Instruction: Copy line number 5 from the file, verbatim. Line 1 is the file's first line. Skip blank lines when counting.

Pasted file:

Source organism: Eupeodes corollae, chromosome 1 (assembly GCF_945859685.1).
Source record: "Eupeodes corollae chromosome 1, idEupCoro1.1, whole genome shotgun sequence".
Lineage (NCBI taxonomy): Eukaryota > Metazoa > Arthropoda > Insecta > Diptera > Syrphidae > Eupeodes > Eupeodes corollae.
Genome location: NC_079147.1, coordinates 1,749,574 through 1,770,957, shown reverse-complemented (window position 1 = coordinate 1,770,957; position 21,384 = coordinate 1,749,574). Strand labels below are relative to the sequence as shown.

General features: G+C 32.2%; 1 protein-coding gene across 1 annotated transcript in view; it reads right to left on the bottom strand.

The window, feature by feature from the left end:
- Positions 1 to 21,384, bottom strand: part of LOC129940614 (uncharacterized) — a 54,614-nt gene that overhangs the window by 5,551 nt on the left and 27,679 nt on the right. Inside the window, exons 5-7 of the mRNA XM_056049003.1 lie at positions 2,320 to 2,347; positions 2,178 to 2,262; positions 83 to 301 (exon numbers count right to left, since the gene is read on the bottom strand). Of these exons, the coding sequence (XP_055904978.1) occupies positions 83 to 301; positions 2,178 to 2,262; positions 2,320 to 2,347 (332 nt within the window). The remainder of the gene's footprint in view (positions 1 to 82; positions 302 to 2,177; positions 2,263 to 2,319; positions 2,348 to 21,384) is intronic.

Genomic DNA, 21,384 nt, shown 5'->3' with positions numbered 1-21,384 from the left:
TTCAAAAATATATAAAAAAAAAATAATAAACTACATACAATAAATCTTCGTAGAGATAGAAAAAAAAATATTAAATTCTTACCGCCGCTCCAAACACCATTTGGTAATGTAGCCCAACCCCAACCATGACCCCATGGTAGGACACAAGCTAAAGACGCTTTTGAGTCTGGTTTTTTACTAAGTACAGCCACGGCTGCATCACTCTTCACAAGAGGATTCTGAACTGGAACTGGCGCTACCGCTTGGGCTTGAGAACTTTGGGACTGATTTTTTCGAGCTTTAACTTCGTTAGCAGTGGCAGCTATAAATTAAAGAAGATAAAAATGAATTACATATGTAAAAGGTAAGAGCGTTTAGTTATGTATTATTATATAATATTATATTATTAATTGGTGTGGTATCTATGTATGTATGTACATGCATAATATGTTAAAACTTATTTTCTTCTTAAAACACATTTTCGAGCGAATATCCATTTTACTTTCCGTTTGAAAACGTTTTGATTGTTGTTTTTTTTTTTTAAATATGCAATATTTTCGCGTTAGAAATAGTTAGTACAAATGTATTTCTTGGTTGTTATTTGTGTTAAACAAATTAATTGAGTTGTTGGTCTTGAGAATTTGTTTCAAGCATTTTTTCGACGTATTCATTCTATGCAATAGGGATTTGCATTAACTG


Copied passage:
General features: G+C 32.2%; 1 protein-coding gene across 1 annotated transcript in view; it reads right to left on the bottom strand.